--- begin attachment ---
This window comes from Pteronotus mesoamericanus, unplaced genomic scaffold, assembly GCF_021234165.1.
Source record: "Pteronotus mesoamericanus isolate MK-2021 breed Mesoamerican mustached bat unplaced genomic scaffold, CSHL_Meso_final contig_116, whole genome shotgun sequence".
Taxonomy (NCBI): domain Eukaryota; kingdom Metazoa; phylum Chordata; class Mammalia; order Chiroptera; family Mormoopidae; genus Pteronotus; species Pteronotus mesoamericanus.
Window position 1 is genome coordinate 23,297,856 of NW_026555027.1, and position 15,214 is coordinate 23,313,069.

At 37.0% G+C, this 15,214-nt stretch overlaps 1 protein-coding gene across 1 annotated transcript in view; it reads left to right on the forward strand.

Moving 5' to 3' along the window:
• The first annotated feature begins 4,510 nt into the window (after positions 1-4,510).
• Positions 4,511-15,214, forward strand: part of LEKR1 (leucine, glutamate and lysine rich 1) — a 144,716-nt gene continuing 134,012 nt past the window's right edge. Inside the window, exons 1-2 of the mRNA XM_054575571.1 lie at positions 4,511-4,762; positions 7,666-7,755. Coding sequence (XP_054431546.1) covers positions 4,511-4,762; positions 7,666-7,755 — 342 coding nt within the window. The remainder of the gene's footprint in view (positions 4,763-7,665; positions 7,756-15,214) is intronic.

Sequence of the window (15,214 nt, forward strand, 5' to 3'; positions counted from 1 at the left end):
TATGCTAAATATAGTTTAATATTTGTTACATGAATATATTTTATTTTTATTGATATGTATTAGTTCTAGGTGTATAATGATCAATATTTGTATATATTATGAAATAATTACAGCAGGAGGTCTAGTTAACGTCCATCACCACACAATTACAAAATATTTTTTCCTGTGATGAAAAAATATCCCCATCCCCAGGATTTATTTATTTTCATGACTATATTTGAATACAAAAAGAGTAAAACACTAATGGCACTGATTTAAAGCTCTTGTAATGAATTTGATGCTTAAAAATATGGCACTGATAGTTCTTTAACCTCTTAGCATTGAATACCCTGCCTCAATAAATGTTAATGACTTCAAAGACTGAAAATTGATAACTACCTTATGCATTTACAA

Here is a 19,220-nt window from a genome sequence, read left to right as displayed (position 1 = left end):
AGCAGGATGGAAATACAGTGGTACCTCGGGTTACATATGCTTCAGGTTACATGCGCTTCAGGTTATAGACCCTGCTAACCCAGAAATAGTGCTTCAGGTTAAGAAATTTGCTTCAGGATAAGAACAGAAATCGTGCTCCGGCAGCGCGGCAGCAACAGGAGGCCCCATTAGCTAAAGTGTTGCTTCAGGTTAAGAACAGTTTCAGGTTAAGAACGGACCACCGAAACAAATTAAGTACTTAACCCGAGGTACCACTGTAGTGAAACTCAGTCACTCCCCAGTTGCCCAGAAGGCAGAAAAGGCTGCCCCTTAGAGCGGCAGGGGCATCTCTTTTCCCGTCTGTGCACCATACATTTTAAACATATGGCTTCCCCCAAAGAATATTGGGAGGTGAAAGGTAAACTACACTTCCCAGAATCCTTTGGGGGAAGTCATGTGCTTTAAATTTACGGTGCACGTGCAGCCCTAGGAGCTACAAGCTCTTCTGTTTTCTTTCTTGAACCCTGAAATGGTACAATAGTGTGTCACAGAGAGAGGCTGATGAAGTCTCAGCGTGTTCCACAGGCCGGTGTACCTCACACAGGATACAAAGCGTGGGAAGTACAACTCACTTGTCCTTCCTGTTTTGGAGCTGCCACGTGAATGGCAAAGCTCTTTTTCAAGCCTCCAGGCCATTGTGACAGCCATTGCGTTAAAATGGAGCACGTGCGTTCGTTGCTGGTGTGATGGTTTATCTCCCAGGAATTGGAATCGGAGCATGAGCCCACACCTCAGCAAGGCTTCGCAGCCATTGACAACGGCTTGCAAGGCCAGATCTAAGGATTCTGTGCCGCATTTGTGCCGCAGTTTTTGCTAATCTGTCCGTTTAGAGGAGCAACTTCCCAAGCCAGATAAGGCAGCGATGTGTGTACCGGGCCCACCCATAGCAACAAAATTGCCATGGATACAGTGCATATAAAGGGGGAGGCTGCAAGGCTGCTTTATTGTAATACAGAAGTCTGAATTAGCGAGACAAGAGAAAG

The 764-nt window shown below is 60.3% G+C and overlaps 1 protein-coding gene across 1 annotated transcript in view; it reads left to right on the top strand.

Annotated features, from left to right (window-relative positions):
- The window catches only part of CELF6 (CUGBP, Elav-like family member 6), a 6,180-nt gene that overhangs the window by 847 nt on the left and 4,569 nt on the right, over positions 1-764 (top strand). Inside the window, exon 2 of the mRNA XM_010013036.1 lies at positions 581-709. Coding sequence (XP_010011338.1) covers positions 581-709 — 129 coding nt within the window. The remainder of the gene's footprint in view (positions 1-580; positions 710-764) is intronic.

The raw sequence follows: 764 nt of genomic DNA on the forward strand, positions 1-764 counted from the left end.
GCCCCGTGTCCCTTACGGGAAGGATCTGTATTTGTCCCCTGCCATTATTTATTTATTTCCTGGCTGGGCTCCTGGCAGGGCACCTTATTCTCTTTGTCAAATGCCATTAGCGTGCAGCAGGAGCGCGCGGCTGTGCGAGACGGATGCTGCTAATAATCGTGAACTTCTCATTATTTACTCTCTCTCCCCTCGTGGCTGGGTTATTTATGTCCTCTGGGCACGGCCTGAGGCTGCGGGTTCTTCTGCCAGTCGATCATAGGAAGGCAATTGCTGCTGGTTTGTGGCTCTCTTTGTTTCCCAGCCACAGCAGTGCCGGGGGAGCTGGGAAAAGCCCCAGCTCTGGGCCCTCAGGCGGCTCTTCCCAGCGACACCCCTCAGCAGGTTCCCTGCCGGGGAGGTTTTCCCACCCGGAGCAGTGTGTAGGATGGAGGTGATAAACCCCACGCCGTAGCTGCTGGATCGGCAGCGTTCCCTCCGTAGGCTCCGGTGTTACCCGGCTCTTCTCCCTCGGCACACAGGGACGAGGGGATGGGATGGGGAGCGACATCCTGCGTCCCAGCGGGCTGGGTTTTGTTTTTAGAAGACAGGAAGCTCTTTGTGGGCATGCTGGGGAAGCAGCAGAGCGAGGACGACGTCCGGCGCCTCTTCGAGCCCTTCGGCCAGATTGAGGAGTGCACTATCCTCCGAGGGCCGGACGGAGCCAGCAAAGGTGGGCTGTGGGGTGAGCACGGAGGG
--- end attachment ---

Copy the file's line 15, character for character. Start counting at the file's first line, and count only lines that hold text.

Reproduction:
- The window catches only part of CELF6 (CUGBP, Elav-like family member 6), a 6,180-nt gene that overhangs the window by 847 nt on the left and 4,569 nt on the right, over positions 1-764 (top strand). Inside the window, exon 2 of the mRNA XM_010013036.1 lies at positions 581-709. Coding sequence (XP_010011338.1) covers positions 581-709 — 129 coding nt within the window. The remainder of the gene's footprint in view (positions 1-580; positions 710-764) is intronic.